Human Territoriality and the Downfall of Public Housing

Kenny Cupers
Public Culture, 29: 1, 2016

This article examines theories of human territoriality and their historical role in the demise of public housing in Western Europe and North America between the 1960s and the 1980s. The neglect and privatization of the public housing stock and the withdrawal of the state in direct provision in this period is often subsumed under the category of neoliberalism. This article unpacks this narrative by focusing on the intersection between architecture and social science. It argues that the neoliberalization of housing not only constitutes a transformation of housing economics—from public to private funding—or design—from high-rise blocks in large estates to semi-detached or detached individual dwellings; it also constitutes an epistemological turn, which revolves around the shift from “habitat” to “human territoriality.”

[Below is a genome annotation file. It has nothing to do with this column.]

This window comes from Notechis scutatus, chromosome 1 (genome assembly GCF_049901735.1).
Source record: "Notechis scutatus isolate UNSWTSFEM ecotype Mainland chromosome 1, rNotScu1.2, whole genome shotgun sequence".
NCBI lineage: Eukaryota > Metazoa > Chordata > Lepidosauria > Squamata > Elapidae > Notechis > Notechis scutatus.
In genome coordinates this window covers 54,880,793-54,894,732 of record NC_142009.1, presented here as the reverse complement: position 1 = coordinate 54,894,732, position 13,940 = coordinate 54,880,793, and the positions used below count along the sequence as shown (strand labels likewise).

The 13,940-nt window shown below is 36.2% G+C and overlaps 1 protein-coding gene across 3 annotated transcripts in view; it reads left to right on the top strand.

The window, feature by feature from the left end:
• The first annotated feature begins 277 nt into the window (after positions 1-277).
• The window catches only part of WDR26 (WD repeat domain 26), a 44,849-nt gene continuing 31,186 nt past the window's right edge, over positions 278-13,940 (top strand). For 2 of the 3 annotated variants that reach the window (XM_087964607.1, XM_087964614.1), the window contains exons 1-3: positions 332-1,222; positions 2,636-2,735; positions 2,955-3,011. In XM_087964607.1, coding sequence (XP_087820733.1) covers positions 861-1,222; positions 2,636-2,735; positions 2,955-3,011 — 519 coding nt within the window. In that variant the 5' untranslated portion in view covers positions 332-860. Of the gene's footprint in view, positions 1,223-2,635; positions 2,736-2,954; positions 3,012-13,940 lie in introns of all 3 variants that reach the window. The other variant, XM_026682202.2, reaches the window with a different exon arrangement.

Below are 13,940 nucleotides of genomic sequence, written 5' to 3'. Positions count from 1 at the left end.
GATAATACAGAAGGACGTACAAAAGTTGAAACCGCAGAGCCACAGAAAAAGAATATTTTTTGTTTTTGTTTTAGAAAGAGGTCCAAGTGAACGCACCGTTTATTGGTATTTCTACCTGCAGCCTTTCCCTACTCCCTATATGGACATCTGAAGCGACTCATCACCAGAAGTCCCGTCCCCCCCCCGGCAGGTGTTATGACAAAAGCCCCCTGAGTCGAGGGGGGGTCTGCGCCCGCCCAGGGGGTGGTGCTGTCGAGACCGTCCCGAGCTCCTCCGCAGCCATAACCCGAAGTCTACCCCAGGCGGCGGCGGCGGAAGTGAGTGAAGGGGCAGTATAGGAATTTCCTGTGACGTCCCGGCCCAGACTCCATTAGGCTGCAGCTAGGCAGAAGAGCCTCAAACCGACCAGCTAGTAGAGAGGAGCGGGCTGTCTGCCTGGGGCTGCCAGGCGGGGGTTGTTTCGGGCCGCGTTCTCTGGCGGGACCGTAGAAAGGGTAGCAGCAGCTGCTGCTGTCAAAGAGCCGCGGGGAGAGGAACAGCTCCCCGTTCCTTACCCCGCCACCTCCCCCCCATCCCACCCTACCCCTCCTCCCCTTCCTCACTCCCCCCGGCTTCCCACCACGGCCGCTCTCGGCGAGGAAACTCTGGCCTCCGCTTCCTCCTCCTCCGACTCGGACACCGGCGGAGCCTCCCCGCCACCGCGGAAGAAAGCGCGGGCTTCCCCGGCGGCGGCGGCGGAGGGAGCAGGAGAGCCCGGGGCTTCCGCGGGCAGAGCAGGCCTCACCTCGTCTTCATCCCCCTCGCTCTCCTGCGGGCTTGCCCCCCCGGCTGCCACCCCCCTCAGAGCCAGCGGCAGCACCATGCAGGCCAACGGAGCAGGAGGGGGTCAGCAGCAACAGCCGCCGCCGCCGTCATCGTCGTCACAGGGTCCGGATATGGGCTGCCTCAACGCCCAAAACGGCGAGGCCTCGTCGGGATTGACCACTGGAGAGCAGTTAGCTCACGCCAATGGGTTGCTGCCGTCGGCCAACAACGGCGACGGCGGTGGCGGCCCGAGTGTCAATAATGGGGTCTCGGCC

Photo from Alice Coleman’s Utopia on Trial, 1985
© Coleman

Keywords:
public housing, transnational history, habitat, territoriality, intellectual history

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